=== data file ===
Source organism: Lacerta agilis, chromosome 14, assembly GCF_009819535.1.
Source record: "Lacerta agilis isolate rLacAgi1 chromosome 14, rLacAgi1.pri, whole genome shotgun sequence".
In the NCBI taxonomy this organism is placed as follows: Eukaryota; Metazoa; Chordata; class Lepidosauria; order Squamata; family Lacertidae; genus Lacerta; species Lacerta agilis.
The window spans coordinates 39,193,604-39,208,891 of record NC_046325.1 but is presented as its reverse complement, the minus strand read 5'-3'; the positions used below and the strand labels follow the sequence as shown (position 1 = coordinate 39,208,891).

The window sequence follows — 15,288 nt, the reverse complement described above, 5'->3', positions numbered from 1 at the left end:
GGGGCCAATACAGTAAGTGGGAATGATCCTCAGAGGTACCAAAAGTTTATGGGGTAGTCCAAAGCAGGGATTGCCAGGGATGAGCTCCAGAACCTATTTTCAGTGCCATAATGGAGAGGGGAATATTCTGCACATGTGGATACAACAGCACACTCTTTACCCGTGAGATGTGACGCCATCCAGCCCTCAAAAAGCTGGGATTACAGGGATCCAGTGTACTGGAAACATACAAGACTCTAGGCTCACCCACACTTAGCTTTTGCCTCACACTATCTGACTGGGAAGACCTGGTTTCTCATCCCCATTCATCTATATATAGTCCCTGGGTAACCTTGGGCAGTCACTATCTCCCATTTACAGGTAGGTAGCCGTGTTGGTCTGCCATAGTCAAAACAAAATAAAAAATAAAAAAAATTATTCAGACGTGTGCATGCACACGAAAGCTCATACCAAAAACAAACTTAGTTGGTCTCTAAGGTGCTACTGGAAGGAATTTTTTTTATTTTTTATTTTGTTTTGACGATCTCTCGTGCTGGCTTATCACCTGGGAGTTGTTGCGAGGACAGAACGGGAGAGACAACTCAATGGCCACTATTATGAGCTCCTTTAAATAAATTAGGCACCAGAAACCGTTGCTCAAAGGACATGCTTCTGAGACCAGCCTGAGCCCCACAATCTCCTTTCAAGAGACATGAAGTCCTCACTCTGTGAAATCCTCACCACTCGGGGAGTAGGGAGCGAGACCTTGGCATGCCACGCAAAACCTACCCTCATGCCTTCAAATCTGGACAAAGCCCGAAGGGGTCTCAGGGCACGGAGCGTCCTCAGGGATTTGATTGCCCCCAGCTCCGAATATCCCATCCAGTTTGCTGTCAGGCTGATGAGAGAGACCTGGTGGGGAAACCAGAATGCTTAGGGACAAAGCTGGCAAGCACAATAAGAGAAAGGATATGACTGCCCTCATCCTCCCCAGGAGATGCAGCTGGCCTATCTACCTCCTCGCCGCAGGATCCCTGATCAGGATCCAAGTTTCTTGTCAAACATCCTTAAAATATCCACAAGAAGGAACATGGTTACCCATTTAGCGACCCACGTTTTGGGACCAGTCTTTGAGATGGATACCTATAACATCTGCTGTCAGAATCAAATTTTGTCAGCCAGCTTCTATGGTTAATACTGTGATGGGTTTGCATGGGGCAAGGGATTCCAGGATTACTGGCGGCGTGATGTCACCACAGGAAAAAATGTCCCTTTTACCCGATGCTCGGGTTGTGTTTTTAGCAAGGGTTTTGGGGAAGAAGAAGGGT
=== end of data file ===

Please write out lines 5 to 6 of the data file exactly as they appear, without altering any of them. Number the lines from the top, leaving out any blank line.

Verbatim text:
The window sequence follows — 15,288 nt, the reverse complement described above, 5'->3', positions numbered from 1 at the left end:
GGGGCCAATACAGTAAGTGGGAATGATCCTCAGAGGTACCAAAAGTTTATGGGGTAGTCCAAAGCAGGGATTGCCAGGGATGAGCTCCAGAACCTATTTTCAGTGCCATAATGGAGAGGGGAATATTCTGCACATGTGGATACAACAGCACACTCTTTACCCGTGAGATGTGACGCCATCCAGCCCTCAAAAAGCTGGGATTACAGGGATCCAGTGTACTGGAAACATACAAGACTCTAGGCTCACCCACACTTAGCTTTTGCCTCACACTATCTGACTGGGAAGACCTGGTTTCTCATCCCCATTCATCTATATATAGTCCCTGGGTAACCTTGGGCAGTCACTATCTCCCATTTACAGGTAGGTAGCCGTGTTGGTCTGCCATAGTCAAAACAAAATAAAAAATAAAAAAAATTATTCAGACGTGTGCATGCACACGAAAGCTCATACCAAAAACAAACTTAGTTGGTCTCTAAGGTGCTACTGGAAGGAATTTTTTTTATTTTTTATTTTGTTTTGACGATCTCTCGTGCTGGCTTATCACCTGGGAGTTGTTGCGAGGACAGAACGGGAGAGACAACTCAATGGCCACTATTATGAGCTCCTTTAAATAAATTAGGCACCAGAAACCGTTGCTCAAAGGACATGCTTCTGAGACCAGCCTGAGCCCCACAATCTCCTTTCAAGAGACATGAAGTCCTCACTCTGTGAAATCCTCACCACTCGGGGAGTAGGGAGCGAGACCTTGGCATGCCACGCAAAACCTACCCTCATGCCTTCAAATCTGGACAAAGCCCGAAGGGGTCTCAGGGCACGGAGCGTCCTCAGGGATTTGATTGCCCCCAGCTCCGAATATCCCATCCAGTTTGCTGTCAGGCTGATGAGAGAGACCTGGTGGGGAAACCAGAATGCTTAGGGACAAAGCTGGCAAGCACAATAAGAGAAAGGATATGACTGCCCTCATCCTCCCCAGGAGATGCAGCTGGCCTATCTACCTCCTCGCCGCAGGATCCCTGATCAGGATCCAAGTTTCTTGTCAAACATCCTTAAAATATCCACAAGAAGGAACATGGTTACCCATTTAGCGACCCACGTTTTGGGACCAGTCTTTGAGATGGATACCTATAACATCTGCTGTCAGAATCAAATTTTGTCAGCCAGCTTCTATGGTTAATACTGTGATGGGTTTGCATGGGGCAAGGGATTCCAGGATTACTGGCGGCGTGATGTCACCACAGGAAAAAATGTCCCTTTTACCCGATGCTCGGGTTGTGTTTTTAGCAAGGGTTTTGGGGAAGAAGAAGGGT